A Beaufort resident placed horses on Carrot Island during the 1940s; livestock was also taken over to graze. With the resident's passing, the horses remained and became feral, reverting from domestication back to the wild. The horses became the property of the state when the land was purchased in the 1980s.
There are currently 33 horses on the reserve - 14 males and 19 females. (updated 3/19/14) .
Despite the harsh conditions the
horses have thrived on the reserve. During the late 1980s and early
1990s the population exceeded capacity. This led to massive malnutrition
and several deaths. The horses are considered a cultural resource;
management action was required using a birth control program. This
coupled with natural mortality helped the population get near the target
number of 40 horses.
The reserve's staff from the
Beaufort office oversees the horse management. Individual horses are
identified, photographed and maintained. Each horse is tracked for
births, general health, social habits and eventually death. Beyond the
birth control program, the horse population is treated as a wild herd.
An interview about the source of the horses
“Cap’n Claude, I want you to tell me what you know about the horses at Beaufort?”
“It was either June or July 1947, Dr. Luther Fulcher came to see me, he set right where you are now, in that same chair. He told me that he had got permission from Harvey Smith to put some horses on Bird Shoals and he wanted to move some of his horses there because they were soon going to make us move everything off Core Banks, which they did a few years later. I agreed to take my boat and barge and move them. We penned them up at the Middle Pen. Dr. Fulcher took 2 mares with colts and I took 1 mare and her colt. We loaded them on a barge and I took them to Lennoxville. When I got there Will Dudley already had a small pen built, right across from the shad factory, where he worked. I don’t remember who owned the factory then, but Will agreed to look after the horses. He put an old bath tub there on the shore and run a water hose across to it to make sure they had plenty of water. We kept them in the pen for a day or two until they got used to the area then tore the pen down. The next year during the May penning at the Diamond Pen, we put one of Dr. Fulcher studs in my boat and I took him to the same place and jumped him out”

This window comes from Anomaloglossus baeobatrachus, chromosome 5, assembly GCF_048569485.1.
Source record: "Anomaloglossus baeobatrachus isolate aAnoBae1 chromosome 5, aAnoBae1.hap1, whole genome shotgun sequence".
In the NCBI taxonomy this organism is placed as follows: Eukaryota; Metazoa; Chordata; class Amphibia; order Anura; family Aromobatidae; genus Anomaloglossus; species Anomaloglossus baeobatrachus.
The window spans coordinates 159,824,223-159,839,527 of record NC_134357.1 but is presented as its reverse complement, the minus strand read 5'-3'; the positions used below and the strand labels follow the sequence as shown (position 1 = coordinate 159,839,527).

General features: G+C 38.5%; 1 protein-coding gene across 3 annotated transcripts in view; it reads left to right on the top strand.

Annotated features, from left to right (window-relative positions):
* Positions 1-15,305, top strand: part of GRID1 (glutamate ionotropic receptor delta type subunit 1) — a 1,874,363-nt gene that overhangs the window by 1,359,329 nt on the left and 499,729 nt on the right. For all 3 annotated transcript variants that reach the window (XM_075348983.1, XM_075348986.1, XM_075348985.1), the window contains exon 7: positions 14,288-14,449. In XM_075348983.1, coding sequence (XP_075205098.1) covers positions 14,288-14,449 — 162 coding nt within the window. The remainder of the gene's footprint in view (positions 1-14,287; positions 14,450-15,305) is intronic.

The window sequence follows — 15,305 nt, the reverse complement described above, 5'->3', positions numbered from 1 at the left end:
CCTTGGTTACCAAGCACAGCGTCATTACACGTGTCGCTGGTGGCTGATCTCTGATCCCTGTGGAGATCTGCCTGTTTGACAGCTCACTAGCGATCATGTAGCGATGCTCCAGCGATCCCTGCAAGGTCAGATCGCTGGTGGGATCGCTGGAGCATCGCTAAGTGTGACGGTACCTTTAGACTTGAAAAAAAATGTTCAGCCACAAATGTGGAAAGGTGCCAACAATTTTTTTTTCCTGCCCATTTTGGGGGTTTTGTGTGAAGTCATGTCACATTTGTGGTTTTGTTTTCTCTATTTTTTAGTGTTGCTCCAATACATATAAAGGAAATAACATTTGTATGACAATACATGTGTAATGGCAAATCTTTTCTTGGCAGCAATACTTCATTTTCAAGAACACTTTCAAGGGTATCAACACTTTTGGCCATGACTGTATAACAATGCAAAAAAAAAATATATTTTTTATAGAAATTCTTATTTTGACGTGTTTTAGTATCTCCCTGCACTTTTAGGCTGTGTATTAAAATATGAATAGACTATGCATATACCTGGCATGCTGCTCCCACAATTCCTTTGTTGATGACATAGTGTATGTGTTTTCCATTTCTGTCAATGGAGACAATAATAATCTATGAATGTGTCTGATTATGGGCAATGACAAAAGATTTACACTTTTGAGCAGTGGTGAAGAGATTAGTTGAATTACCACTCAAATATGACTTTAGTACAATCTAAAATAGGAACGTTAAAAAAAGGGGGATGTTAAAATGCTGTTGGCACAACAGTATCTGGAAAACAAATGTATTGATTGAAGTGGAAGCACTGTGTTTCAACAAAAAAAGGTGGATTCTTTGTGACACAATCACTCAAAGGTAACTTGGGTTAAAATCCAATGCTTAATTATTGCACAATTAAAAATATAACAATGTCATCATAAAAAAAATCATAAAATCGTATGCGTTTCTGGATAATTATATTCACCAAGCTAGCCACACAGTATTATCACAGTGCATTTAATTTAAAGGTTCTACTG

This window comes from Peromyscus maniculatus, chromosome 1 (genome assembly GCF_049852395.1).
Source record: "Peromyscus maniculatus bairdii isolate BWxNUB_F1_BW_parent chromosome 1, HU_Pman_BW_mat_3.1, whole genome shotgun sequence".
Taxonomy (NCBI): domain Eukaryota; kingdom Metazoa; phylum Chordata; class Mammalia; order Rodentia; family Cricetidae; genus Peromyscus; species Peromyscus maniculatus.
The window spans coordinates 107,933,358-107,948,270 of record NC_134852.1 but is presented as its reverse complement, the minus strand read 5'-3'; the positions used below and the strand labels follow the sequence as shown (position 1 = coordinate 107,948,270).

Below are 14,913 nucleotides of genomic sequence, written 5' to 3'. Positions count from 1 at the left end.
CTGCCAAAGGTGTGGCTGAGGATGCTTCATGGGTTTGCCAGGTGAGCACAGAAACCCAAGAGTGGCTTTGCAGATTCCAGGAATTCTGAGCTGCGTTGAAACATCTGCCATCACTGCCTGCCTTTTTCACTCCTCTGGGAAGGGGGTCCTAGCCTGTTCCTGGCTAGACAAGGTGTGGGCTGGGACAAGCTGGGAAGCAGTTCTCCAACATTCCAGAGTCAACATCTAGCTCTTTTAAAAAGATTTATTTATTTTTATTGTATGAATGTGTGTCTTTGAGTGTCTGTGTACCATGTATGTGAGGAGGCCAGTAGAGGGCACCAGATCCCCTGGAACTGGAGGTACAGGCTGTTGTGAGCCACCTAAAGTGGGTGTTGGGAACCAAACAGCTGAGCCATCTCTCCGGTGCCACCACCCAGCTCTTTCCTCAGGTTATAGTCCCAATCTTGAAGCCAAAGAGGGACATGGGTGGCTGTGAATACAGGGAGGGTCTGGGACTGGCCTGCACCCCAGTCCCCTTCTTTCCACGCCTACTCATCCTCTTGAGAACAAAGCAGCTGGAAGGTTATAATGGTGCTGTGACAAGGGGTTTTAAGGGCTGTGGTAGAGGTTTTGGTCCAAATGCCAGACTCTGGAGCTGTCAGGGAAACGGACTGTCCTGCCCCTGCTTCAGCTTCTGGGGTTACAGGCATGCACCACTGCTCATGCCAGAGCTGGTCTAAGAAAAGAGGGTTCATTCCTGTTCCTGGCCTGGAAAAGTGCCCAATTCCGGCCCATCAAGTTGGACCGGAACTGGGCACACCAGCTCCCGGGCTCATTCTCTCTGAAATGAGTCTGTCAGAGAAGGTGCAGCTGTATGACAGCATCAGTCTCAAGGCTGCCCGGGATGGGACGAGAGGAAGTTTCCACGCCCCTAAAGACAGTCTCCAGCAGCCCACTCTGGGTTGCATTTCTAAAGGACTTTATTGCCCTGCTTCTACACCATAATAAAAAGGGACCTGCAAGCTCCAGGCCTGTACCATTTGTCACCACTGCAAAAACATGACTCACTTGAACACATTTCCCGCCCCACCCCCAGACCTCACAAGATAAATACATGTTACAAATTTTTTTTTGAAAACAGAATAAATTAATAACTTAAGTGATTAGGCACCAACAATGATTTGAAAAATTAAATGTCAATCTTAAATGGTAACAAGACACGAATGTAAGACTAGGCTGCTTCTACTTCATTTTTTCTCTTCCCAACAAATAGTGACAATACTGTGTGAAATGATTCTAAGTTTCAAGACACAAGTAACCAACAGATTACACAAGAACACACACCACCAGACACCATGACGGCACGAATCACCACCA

“Along about 1950 Dr. Fulcher decided to try and build up the breed so he went to the horse market outside Jacksonville and bought a part quarter horse, a larger horse, but he only lasted one summer. He couldn’t make it on his own so they took him off before winter came. Several years later Will started penning them every year and would move 5 or 6 horses. I got one horse from there. Several years before he died, Dr. Fulcher come to me and said he was going to give his horses to Will and I agreed that he should have my share also. With that I went out of the Bird Shoal horse business. So far as I know, when Will died the ownership of the horses passed on to his heirs.”
“In 1947, when you put those six horses on Carrot Island, were there any horses already there?”
“Not to my knowledge and had there have been somebody would have sure mentioned it. This don’t mean that there hadn’t been horses there before. These bank ponies are swimmers or they could have washed there in a hurricane. If anyone says that they saw horses there years ago, I wouldn’t doubt them.”